Modernist Architecture

“The idea behind El Blok was very simple,” explains first-time hotelier Simon Baeyertz, as we discuss his modernist hotel in Puerto Rico. “My partners and I were in love with Vieques, the relaxed but slightly edgy vibe of Esperanza and the whole island.”

Vieques is an island off (and part of) Puerto Rico once inhabited by the US Navy, who used some ofthe island as an exercise range.

Baeyertz first travelled to this Caribbean island, which lies between the Dominican Republic to the west and the British Virgin Islands to the east, in 2005.

Having acquired a patch of land in 2008, Baeyertz set about creating the concept for El Blok with local San Juan-architect Fuster + Architects, with Nataniel Fúster working as the principle architect on the project. “In terms of design, what makes El Blok unique is its particular approach in response to its program, the place, its construction, the owners aspirations and to its local cultural and natural environment,” Fúster explains.

Perhaps the biggest triumph of the hotel’s design is the use of natural light, which funnels into the building. Baeyertz praises his architectural collaborator, saying: “[Fuster + Architects’] understanding of light, movement and ultimately the form of the building had an enormous impact on the finished hotel.”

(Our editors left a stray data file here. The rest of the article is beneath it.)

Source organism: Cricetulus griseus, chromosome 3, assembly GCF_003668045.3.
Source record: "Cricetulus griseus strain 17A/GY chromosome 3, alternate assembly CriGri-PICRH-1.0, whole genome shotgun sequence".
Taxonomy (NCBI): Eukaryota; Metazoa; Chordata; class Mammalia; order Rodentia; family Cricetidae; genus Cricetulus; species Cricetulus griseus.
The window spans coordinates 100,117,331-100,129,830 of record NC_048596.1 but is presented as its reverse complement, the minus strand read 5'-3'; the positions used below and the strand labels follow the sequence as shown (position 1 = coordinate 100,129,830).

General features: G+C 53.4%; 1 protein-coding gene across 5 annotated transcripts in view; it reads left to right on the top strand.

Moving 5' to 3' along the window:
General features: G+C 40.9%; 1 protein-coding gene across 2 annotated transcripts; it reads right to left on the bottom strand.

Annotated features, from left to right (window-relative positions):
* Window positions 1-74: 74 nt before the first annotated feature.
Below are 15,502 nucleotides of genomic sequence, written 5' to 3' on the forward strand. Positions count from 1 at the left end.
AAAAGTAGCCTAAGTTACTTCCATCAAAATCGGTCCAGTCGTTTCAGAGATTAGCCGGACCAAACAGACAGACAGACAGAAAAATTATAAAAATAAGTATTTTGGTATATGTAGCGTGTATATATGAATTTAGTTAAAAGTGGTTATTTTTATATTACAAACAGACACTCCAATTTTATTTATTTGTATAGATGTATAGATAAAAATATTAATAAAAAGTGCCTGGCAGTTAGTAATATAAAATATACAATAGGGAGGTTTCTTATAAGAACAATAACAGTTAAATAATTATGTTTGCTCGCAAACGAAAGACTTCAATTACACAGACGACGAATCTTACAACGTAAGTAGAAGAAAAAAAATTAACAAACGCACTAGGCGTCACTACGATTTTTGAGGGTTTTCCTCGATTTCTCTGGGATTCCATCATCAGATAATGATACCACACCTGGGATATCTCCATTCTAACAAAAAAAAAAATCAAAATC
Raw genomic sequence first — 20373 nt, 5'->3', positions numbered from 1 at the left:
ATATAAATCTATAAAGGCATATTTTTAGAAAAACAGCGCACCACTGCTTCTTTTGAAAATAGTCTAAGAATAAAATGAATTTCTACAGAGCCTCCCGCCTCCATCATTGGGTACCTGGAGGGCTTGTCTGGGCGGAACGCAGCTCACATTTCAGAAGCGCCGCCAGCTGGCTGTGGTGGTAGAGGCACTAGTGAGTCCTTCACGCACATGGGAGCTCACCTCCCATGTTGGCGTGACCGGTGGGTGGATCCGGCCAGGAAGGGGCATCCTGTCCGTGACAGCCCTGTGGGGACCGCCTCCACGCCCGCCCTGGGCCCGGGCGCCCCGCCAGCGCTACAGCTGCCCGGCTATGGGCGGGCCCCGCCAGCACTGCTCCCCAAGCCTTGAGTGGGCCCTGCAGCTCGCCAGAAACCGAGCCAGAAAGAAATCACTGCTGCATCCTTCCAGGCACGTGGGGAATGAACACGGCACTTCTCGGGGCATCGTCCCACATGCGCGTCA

Fuster + Architects were responsible for the light wells that illuminate the middle floor balconies and the manifestation of a traditional central courtyard to naturally ventilate the building. “And, of course, [they were also responsible for] a deep respect and understanding of tropical modernism that informs the look of El Blok in the context of modernist Puerto Rican architecture,” Baeyertz adds.

Fúster admits that the design techniques used to maximise natural light in the building is what he is most proud of on this project. Particularly, he says “the way light enters through the prefabricated panels on the façade and filters to the balconies and the rooms. This forms light compositions that, when it plays against the coloured hydraulic tiles, constantly changes in pattern, location and colouring. It’s like an ‘ornament of light’ that complements the building spaces and forms. Conversely, an interesting filigree effect is created at night when light from the inside of the building shines outward.”